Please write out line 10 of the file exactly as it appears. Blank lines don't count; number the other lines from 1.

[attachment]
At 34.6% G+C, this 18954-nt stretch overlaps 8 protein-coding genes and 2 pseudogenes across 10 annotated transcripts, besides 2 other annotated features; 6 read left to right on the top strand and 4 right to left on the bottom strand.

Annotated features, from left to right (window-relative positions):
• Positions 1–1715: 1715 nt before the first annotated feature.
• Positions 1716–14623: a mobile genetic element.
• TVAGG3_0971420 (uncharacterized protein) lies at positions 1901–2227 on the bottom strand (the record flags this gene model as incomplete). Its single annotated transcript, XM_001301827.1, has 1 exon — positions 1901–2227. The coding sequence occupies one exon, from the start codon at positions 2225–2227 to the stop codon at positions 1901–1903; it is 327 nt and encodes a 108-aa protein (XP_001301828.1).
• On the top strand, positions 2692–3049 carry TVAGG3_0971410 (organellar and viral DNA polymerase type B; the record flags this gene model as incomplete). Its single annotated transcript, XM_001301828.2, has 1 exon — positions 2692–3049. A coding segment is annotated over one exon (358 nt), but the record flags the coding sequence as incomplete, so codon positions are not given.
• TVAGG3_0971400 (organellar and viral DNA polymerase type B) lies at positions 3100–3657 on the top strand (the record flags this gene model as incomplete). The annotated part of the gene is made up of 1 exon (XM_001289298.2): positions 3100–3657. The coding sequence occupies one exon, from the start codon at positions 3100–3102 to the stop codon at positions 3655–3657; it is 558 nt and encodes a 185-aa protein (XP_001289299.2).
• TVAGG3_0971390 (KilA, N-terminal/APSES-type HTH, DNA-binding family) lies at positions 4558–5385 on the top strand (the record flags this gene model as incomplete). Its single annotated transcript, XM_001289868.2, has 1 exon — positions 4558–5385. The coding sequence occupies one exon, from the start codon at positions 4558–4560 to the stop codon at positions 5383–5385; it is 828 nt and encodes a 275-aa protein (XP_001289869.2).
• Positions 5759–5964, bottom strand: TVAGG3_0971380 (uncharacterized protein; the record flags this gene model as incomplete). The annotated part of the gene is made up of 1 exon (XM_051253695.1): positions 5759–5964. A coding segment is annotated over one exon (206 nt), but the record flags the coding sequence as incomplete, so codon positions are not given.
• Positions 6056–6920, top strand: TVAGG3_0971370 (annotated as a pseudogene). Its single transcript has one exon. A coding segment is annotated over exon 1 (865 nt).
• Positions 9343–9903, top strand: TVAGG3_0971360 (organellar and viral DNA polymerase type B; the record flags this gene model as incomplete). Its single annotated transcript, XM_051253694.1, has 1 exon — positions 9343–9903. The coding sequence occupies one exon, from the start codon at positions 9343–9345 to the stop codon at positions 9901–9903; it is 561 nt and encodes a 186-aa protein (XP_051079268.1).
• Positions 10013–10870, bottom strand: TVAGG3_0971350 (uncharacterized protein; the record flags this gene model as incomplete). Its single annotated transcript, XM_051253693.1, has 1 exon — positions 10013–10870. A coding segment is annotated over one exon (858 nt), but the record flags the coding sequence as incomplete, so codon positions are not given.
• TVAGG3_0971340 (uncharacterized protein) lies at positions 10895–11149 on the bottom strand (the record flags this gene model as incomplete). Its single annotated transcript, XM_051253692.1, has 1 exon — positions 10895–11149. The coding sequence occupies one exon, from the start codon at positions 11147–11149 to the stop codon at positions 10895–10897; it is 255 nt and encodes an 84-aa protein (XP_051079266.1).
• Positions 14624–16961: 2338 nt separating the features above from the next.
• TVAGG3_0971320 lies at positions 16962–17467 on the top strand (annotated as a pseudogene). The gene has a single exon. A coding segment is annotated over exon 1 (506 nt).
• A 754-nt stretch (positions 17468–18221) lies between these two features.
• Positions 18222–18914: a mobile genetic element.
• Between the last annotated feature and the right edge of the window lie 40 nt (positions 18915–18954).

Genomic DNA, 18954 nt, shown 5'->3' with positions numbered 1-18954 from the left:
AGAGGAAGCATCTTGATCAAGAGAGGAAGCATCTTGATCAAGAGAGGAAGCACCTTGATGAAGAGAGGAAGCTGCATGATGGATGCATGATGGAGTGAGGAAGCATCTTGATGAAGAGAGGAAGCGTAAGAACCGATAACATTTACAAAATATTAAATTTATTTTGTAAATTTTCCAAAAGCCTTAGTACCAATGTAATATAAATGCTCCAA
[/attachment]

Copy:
• Positions 6056–6920, top strand: TVAGG3_0971370 (annotated as a pseudogene). Its single transcript has one exon. A coding segment is annotated over exon 1 (865 nt).